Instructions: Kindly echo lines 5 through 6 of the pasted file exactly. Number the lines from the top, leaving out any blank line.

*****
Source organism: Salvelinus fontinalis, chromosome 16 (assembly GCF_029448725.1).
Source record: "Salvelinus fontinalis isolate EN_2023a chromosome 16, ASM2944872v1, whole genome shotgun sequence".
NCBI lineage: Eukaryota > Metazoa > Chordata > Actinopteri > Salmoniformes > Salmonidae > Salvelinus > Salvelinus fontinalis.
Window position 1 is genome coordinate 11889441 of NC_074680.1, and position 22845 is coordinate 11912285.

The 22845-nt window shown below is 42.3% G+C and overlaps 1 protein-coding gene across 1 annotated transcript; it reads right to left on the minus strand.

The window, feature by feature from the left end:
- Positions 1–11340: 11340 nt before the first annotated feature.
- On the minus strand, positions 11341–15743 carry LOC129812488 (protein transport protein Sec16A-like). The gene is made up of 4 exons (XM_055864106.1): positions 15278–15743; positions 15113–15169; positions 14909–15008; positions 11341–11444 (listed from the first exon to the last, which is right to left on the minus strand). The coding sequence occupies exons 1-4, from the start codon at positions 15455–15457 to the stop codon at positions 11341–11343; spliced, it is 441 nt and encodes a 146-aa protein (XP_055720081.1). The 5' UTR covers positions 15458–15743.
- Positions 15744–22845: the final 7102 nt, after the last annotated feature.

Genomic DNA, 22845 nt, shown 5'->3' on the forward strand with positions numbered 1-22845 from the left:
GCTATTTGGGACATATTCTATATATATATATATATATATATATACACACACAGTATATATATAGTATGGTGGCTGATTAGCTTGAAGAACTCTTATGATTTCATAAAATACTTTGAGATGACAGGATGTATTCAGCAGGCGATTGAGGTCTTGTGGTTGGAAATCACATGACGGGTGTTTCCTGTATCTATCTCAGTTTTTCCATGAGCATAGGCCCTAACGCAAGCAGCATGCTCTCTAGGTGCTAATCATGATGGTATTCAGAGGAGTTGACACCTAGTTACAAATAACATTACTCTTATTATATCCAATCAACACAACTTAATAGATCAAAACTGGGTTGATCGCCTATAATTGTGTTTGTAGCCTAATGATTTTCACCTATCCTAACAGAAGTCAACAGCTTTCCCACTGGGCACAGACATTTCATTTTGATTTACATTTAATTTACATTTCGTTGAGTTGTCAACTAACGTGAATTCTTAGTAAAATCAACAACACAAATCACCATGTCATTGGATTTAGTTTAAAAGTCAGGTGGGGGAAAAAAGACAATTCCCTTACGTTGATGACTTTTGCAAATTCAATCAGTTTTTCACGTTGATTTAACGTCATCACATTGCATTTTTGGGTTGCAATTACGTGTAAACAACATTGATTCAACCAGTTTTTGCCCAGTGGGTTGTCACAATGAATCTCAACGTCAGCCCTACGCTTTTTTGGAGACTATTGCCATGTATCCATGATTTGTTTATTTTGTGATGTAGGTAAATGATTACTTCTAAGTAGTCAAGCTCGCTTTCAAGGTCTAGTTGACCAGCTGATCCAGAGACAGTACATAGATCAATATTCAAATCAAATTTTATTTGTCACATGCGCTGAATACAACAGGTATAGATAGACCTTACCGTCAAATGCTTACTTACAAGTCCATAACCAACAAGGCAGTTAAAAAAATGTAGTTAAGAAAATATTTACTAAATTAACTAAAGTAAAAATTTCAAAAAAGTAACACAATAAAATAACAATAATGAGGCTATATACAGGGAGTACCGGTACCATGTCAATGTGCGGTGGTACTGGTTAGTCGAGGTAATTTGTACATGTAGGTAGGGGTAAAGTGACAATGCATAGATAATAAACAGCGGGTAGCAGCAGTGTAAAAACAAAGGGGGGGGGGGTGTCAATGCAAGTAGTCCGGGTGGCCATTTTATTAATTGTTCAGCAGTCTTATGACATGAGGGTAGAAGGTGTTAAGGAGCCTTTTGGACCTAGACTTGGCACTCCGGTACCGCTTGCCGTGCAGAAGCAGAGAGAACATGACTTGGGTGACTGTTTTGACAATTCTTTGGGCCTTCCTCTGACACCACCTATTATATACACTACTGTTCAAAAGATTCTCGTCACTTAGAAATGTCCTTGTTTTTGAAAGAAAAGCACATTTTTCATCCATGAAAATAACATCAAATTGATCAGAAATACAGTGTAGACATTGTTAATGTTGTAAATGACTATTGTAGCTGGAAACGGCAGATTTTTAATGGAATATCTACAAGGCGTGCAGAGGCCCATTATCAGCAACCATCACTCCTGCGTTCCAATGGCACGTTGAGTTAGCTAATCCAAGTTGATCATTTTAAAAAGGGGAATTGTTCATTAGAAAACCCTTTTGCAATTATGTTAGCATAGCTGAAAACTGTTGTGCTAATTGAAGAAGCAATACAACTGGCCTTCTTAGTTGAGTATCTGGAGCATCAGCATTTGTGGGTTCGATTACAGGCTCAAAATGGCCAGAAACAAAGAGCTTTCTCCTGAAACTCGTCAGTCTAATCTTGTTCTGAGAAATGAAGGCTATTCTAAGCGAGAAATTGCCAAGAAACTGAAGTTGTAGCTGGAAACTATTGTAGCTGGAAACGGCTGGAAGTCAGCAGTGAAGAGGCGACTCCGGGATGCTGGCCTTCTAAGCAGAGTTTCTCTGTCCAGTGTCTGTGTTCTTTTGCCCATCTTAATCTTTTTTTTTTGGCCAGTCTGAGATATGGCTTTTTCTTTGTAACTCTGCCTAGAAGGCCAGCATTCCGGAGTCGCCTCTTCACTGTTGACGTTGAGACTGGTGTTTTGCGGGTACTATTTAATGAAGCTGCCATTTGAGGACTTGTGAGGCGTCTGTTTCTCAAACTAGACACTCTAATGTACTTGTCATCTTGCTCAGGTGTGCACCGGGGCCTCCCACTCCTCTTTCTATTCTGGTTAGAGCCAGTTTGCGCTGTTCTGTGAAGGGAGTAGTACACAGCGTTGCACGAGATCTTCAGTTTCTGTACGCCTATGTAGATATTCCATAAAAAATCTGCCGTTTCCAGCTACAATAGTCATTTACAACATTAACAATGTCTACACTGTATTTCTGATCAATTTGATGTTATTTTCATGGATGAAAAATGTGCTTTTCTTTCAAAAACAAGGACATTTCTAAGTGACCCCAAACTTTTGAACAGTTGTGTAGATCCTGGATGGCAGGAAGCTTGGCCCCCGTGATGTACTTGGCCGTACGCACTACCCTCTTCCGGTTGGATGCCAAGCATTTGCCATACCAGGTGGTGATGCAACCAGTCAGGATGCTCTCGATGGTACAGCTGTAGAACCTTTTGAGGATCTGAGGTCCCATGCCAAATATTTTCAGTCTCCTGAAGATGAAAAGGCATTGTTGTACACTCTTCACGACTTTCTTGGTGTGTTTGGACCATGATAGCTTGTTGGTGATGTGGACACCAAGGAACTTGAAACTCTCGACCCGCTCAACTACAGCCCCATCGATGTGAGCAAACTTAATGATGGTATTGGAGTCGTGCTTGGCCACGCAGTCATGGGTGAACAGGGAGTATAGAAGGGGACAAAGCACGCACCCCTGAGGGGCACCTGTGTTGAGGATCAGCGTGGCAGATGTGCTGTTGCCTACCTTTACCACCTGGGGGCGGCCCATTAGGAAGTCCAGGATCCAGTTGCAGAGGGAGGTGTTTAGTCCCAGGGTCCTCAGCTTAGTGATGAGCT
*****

The 22845-nt window shown below is 42.3% G+C and overlaps 1 protein-coding gene across 1 annotated transcript; it reads right to left on the minus strand.

The window, feature by feature from the left end: